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Sudan: News & Views, 23
Sudan: News & Views, 23
Date Distributed (ymd): 970224
Document reposted by APIC
SUDAN NEWS & VIEWS
Issue No 23, January 1997 (Excerpts)
'Sudan News & Views' is an independent electronic Newsletter
working to advocate peace, human rights and humanitarian aid
for the Sudan. Editor: Dr. Yasin Miheisi. Distribution is
free of charge. Reposting and reproduction are allowed (with
acknowledgement). Comments and Subscription Requests To:
All issues of SNV, and a variety of additional information on
the Sudan, can be obtained from the following web site:
Excerpted here: Sudan Government Faces a Major Opposition
Challenge, Sudan and Ethiopia, Tensions with Neighbours
Not included here, but available in full issue: Arab and
International Reaction, Sudan's Armed Forces, Economic
Pointers, Short News Items
SUDAN GOVERNMENT FACES A MAJOR OPPOSITION CHALLENGE
The Sudan People's Liberation Army (SPLA), along with the
National Democratic Alliance (NDA), launched its first
combined major offensive on Jan. 12.
In a surprise attack, which started 5.30 a.m. Sunday 12 Jan.,
the SPLA forces , deploying heavy weaponry, captured Kurmuk
and Gaissan, two key garrisons on the border with Ethiopia.
Simultaneously, a joint force of the NDA under a joint
military command composed of the Umma Party, the DUP
(Democratic Unionist Party), the SAF (Sudan Alliance Forces),
the Beja Congress, and the Tana Brigade of the SPLA, managed
to capture the army garrisons at Yakuru, Babsheer and Menza
in the northern Blue Nile area.
In less than a week, the opposition joint forces had advanced
to within 30 km of the key eastern town of Damazin, site of
the main hydroelectric dam which supplies Khartoum with most
of its power. En route, the NDA forces managed to seize
several towns and garrisons in the Blue Nile area which also
include Al-Kali, Daim Mansour, Shali al-Fil, Ora, Abu
Shanena, Maban, Kotneb, Togan, Yarda and Darfa.
On a separate front, NDA forces attacked along the Eritrean
border near the town of Kassala. and captured the army
garrison of Godamayeb.
According to NDA statements, their forces managed to destroy
four Sudan army brigades, and they now control around 1,500
square miles, or 15 per cent of Blue Nile state. The
government only admitted to losing the towns of Kurmuk and
Garang, speaking by satellite telephone from near Kurmuk on
the Ethiopian border, told reporters that, in addition to
killing 1,260 government soldiers, rebels seized a large
quantity of weapons, including tanks, artillery pieces and
ammunition. He, however, had lost 92 fighters.
A communique circulated on 23 Jan., and signed by Dr. John
Garang, chairman of the NDA Joint Military Command, said they
captured 12 T-55 tanks, eight 122mm howitzer guns, nine 120mm
mortar bombs, three 12-Matra 107mm rockets, six 106mm
anti-tank guns, fifteen 82-mm mortar bombs, forty nine
rocket-propelled grenades, four American-made bazookas,
thirty three DSHK machine guns, thirty four PGM guns, 677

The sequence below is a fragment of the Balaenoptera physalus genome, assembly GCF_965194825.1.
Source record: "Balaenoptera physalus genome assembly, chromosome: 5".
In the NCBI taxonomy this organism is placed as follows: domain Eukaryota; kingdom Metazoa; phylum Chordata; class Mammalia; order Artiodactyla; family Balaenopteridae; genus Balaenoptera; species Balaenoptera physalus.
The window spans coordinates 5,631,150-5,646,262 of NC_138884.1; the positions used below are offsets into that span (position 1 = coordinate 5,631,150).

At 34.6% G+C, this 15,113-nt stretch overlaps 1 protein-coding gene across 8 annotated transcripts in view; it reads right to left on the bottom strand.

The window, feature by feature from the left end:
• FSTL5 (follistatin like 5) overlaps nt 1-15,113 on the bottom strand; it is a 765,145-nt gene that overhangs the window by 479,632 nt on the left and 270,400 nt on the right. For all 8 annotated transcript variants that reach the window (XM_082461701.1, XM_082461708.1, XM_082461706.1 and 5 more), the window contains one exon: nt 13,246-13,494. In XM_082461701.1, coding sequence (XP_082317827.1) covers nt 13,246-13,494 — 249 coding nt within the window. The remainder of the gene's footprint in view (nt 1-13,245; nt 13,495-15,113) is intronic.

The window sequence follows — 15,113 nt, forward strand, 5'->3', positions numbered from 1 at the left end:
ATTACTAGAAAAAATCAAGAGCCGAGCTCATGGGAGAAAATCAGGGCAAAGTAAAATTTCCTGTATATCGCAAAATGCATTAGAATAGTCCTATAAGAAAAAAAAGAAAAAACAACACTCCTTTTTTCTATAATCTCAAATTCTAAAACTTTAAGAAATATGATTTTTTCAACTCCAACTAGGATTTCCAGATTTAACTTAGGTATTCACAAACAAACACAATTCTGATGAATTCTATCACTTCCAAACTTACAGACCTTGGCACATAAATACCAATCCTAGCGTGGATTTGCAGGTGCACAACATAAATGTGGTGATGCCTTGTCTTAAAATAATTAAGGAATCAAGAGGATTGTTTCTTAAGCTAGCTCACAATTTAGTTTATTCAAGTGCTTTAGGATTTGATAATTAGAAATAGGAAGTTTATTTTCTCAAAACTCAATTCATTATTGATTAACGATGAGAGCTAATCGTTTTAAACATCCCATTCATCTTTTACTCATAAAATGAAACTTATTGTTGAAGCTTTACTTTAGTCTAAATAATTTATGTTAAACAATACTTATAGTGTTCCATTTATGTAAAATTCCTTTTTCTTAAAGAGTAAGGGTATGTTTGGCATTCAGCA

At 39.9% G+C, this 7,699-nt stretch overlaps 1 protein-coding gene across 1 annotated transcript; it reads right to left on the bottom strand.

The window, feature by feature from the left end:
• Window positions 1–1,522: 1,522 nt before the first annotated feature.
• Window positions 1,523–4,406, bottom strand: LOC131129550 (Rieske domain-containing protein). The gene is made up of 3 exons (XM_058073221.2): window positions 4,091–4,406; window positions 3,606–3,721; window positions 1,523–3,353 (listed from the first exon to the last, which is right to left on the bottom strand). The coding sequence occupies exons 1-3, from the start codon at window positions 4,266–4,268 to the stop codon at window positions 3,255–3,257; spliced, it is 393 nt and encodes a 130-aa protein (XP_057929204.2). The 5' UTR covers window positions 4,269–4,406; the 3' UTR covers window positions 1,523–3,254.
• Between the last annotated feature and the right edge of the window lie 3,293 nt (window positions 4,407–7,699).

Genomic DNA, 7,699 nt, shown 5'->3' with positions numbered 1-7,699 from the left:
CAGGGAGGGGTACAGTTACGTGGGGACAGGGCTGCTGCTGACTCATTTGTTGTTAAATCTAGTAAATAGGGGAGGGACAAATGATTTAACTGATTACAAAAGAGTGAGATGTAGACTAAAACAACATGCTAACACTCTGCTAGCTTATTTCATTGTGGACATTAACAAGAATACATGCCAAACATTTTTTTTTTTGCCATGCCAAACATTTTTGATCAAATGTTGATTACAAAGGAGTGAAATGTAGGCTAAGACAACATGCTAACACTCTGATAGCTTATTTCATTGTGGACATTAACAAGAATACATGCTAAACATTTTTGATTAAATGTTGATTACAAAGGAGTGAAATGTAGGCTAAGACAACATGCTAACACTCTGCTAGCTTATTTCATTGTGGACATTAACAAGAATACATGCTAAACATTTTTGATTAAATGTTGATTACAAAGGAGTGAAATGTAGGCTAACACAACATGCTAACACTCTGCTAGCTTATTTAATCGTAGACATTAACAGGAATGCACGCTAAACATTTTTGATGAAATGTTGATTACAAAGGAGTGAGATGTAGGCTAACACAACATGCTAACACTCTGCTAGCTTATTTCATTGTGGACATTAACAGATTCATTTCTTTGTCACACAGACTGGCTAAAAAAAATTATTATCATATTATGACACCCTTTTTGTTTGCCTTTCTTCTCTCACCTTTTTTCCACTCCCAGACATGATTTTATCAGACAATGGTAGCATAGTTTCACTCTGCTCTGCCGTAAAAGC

AK-47 rifles, 212 G3 rifles, 20 lorries, 12 field
communication radio sets and a huge quantity of assorted
ammunition and a quantity of anti-tank and anti-personnel
The advance of the opposition forces was met with little
resistance from the government army, which seems to retreat
infront of the NDA advance. The only instance of resistance
occurred at the town of Keili, 100 km south of Damazin where
the government sent an army detachment to try and block the
opposition advance towards the dam. In a fierce battle that
took place, 150 government troops were killed. In Maban
garrison the government troops fled from the area
More than a thousand members of the government army militia,
the Popular Defence Forces (PDF) had surrendered and are now
fighting along opposition forces.
Initially, it was reported that the objective of the offensive
is to pressure the Khartoum government and pave the way for
a popular uprising. It was also indicated that an objective
on the northeastern front was to cut communications between
Khartoum and Port Sudan, the country's only big port.
Following these initial successes, the NDA forces seem to have
lost their momentum and the situation on the eastern border
remained calm for the past few weeks. The opposition's
stand, however, is to continue the war until the regime of
Omar al-Bashir is overthrown.
The offensive was a big blow to the regime, which had always
dismissed the opposition as ineffective and could not pose a
military challenge. Although, proved wrong by the recent
developments, the Khartoum government insisted on maintaining
the same line and accused Ethiopia of invading the Sudanese
The government announced a general mobilization and called for
a jihad to fight the 'invaders.' For two weeks, hundreds of
trucks of army recruits and volunteers, including students
and women, have been heading to the front.
Several demonstrations were held in the capital in support of
President Omar el-Bashir's call, but the turnout was small
with only several hundred people attending each rally.